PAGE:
Emotionalize the brand
Emotion adds dimension more powerful and motivating than even logic to any relationship.
Relate to issues first
Focusing on issues or cause (social, life stage, cultural, moral, political, or other lightning rods) tap into people’s mind at a visceral level in contrast to sales approaches that trigger emotional barriers.
Promote buying v selling
When people “buy in” to a cause or an issue, selling isn’t needed to make a transaction.
As my mom used to say, “Everything’s different but nothing has changed.” Blogs are really just reincarnations of the company newsletter with one big difference: WordPress and other digital blogging tools make it easier for anyone with a computer to be a publisher. White papers are still one of the best tools for thought leadership positioning. The difference here is digital creation and access. And webisodes are very much like early radio and TV serials, sponsored, owned, and produced by advertisers and their agencies instead of by producers and networks. The difference is the medium: broadcast versus the internet, the latter providing some game-changing advantages.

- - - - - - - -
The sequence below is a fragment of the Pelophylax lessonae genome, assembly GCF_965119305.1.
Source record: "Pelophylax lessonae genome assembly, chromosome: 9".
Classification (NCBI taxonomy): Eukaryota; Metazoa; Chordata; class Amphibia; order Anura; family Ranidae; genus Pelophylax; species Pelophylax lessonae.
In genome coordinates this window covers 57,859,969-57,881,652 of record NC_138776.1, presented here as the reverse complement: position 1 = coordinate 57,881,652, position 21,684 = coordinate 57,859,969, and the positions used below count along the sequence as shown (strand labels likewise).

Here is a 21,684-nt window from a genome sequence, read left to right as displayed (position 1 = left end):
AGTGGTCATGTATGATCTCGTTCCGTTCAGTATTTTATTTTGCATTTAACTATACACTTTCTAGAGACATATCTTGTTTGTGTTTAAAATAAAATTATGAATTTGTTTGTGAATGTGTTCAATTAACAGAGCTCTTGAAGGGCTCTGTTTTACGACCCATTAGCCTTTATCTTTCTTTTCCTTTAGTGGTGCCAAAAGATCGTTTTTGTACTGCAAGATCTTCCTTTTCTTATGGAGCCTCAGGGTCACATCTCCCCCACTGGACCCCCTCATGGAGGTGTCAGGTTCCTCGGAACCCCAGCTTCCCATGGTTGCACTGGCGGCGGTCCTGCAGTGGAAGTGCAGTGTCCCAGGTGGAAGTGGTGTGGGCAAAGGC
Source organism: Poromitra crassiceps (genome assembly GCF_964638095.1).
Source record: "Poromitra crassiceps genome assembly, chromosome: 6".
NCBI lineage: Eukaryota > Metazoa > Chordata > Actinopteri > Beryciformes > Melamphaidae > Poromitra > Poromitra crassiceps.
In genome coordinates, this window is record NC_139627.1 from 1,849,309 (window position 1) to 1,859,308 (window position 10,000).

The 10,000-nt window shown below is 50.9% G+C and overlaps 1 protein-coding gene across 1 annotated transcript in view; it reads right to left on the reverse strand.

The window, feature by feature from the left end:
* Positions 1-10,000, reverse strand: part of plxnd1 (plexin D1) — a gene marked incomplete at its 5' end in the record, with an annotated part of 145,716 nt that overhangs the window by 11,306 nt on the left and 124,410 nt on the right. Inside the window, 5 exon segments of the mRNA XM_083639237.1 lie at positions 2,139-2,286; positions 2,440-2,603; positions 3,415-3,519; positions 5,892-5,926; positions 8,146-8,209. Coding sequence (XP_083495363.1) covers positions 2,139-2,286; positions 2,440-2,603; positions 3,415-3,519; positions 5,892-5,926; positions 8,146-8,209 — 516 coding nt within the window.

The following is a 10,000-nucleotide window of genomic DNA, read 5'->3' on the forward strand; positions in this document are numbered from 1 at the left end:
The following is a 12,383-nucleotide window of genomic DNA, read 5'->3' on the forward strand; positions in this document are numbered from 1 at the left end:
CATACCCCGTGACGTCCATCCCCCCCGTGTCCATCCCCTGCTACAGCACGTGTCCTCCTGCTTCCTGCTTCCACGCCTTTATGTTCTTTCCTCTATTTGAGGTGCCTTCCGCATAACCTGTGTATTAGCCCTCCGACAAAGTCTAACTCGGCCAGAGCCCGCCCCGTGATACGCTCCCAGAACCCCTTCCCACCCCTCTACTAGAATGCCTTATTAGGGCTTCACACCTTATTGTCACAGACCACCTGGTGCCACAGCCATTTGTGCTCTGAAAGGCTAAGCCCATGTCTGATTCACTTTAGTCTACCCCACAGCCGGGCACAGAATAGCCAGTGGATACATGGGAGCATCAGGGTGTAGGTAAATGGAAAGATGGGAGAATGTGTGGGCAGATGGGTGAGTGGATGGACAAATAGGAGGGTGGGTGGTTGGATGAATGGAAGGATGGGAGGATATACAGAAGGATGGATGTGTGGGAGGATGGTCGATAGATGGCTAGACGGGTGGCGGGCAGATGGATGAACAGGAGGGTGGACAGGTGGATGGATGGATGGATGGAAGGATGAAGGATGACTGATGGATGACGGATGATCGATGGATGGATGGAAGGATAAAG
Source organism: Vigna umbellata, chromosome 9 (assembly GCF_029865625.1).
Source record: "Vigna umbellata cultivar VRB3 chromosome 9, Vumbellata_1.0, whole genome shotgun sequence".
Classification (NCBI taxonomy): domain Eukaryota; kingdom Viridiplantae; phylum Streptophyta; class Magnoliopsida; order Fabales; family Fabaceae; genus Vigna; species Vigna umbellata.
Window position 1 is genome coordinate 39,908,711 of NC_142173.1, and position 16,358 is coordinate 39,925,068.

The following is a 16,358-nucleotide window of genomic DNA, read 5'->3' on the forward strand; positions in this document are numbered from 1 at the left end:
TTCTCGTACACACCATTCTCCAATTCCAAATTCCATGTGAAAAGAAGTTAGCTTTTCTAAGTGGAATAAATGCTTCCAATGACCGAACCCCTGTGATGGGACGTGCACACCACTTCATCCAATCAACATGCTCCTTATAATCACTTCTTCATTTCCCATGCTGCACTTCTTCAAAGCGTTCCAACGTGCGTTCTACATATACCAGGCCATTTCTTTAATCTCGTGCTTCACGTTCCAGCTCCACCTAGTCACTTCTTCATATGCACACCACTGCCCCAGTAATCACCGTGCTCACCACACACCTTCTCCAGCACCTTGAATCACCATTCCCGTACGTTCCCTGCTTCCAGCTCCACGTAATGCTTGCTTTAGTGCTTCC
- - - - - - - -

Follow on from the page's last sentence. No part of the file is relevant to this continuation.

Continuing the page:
Media trending toward web video
It’s no longer news that web video is taking a bite out of TV viewership. Nielsen’s (television audience research) most recent study indicates that viewing by 18-24-year-olds dropped by a little more than 4-and-a-half hours per week. http://bit.ly/1p7nVvc That’s equivalent to roughly 40 minutes per day.
At the same time, YouTube now reports that:
YouTube reaches more US adults ages 18-34 than any single cable network
More than 1 billion unique users visit YouTube each month
Over 6 billion hours of video are watched each month on YouTube—that’s almost an hour for every person on Earth
100 hours of video are uploaded to YouTube every minute
YouTube is localized in 61 countries and across 61 languages